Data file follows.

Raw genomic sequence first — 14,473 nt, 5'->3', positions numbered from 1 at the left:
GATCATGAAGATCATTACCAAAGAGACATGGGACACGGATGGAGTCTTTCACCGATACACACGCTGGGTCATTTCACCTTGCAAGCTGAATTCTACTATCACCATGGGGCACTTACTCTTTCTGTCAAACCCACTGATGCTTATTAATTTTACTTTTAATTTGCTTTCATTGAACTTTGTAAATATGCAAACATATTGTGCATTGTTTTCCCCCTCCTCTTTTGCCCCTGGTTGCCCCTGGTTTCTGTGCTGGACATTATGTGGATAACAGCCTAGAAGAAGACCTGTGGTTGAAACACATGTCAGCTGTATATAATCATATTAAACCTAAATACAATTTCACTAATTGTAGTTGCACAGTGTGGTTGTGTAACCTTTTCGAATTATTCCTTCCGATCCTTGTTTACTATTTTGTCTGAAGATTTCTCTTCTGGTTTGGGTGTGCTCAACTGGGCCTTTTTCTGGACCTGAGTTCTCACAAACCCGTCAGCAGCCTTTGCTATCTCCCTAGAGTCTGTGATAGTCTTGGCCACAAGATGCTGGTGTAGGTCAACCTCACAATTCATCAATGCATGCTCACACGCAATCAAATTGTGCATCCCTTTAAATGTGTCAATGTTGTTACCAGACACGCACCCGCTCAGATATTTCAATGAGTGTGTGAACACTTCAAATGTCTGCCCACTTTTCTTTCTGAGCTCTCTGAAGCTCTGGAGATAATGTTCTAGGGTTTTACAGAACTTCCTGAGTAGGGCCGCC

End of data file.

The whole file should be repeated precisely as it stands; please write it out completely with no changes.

Raw genomic sequence first — 14,473 nt, 5'->3', positions numbered from 1 at the left:
GATCATGAAGATCATTACCAAAGAGACATGGGACACGGATGGAGTCTTTCACCGATACACACGCTGGGTCATTTCACCTTGCAAGCTGAATTCTACTATCACCATGGGGCACTTACTCTTTCTGTCAAACCCACTGATGCTTATTAATTTTACTTTTAATTTGCTTTCATTGAACTTTGTAAATATGCAAACATATTGTGCATTGTTTTCCCCCTCCTCTTTTGCCCCTGGTTGCCCCTGGTTTCTGTGCTGGACATTATGTGGATAACAGCCTAGAAGAAGACCTGTGGTTGAAACACATGTCAGCTGTATATAATCATATTAAACCTAAATACAATTTCACTAATTGTAGTTGCACAGTGTGGTTGTGTAACCTTTTCGAATTATTCCTTCCGATCCTTGTTTACTATTTTGTCTGAAGATTTCTCTTCTGGTTTGGGTGTGCTCAACTGGGCCTTTTTCTGGACCTGAGTTCTCACAAACCCGTCAGCAGCCTTTGCTATCTCCCTAGAGTCTGTGATAGTCTTGGCCACAAGATGCTGGTGTAGGTCAACCTCACAATTCATCAATGCATGCTCACACGCAATCAAATTGTGCATCCCTTTAAATGTGTCAATGTTGTTACCAGACACGCACCCGCTCAGATATTTCAATGAGTGTGTGAACACTTCAAATGTCTGCCCACTTTTCTTTCTGAGCTCTCTGAAGCTCTGGAGATAATGTTCTAGGGTTTTACAGAACTTCCTGAGTAGGGCCGCC